Poem of the Week | August 11, 2014

This week we offer a new poem by Nancy Naomi Carlson. Carlson is a recipient of a literature translation fellowship from the National Endowment for the Arts, as well as grants from the Maryland Arts Council and the Arts & Humanities Council of Montgomery County. Author of three prize-winning titles, as well as Stone Lyre: Poems of René Char (Tupelo Press, 2010), her translations of Abdourahman Waberi, from Djibouti, are forthcoming next March from Seagull Books, distributed by the University of Chicago Press. She is a senior translation editor for Tupelo Quarterly and Blue Lyra Review.
Author’s note:

This poem is one of looking back—not at one momentous moment in time, but at those repeated moments which help shape who we are, often out of our awareness. Rather than meet the memory head-on, the poem takes a circuitous route from what is least remembered—the lake in the title, with its “tangle of roots,” located in Danbury, Connecticut—to the surrounding mountain that takes on an almost maternal or god-like role. By the end of the poem, the focus is on the “I” and a kind of pantheistic ritual of gathering rays of the sun to create a flame. This final act is rebellious, yet reminiscent of traditional Jewish candle-lighting ceremonies.
Although my father was not one of the original firefighters who founded this summer community, my mother’s sister’s husband, Uncle Sid, was. The Klein’s bungalow stood side by side to ours, as opposed to my grandparents’ larger bungalow at the further end of the street, where bowls of green grapes, nectarines, and cherries were always waiting for my sister and me. When I wasn’t hiking alone in the woods or trying to ignite leaves, I made frequent trips next door to sing show music and play the piano with my aunt. Her own daughter, with perfect pitch like my own, grew up to be the singer-songwriter, Carole King. Although I never became a professional musician, my daughter is a professional choral conductor and vocal performer, and my son sings a mean karaoke. The theme of music that runs through the poem (e.g., “…Studebaker’s engine/ strain in different keys as gears were changed…”; “…tunnel through hulls/ singing…”) stems from this personal history.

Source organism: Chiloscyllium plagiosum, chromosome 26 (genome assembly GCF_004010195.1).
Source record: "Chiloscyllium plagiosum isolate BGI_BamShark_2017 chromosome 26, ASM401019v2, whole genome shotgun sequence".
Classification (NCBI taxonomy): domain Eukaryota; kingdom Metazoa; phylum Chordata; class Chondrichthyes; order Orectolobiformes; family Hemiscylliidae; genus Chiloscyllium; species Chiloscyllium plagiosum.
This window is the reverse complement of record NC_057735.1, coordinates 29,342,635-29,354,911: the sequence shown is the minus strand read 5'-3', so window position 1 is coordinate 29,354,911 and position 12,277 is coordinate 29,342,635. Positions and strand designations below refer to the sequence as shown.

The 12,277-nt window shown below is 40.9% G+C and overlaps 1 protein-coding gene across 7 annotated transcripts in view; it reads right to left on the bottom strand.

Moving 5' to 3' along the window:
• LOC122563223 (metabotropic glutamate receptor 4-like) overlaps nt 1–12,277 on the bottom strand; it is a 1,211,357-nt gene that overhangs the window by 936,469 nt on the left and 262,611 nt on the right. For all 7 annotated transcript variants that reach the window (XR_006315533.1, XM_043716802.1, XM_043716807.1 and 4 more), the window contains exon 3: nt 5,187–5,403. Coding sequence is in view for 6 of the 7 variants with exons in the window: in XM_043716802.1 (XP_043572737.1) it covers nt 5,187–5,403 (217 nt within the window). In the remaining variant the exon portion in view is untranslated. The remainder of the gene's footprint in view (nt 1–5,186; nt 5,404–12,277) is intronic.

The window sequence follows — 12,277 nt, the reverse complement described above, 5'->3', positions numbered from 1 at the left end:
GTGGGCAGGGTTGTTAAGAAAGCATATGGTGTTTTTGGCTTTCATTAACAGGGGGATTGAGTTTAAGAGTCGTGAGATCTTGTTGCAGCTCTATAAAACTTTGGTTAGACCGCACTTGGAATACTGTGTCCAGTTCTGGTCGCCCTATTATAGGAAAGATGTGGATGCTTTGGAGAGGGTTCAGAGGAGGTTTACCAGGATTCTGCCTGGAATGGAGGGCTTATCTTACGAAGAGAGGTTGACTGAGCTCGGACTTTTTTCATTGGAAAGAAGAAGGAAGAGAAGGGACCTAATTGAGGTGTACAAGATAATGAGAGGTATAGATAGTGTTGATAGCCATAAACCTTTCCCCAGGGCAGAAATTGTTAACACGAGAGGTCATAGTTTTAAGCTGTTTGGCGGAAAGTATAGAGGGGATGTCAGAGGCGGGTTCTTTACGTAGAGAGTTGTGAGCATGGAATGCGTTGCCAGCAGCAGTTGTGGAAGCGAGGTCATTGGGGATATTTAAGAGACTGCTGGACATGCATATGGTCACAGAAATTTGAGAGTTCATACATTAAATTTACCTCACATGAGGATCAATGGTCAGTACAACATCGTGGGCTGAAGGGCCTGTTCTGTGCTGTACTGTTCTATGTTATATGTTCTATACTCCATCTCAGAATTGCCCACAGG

Lake Waubeeka

A summer community in Connecticut, founded by “Ner Tormid,”
“eternal flame,” a fraternal organization of Jewish firefighters.


The lake is not what I most remember, opaque
between water lilies whose tangle of roots
would tug at the oars my father dipped
into surface glaze, stagnant with algae and flies—
nor the outcrop of rock, my mother standing watch
as our boat sprang leaks on its way from the shore—
but the mountain itself enclosing the lake,
a presence, embrace that made our Studebaker’s engine
strain in different keys as gears were changed,
so even, eyes shut, I could guess how close we were
to the top. While my father hammered his chisel
into stone on which our summer house was built,
I’d chip away mica found in the woods,
or strip sassafras bark with my nails, then chew
its fragrant pulp. I’d pull Queen Anne’s lace
by the roots, just for its mock-carrot smell, balance
on fallen trees and tunnel through hulls,
singing, or magnify sun on a single brown leaf.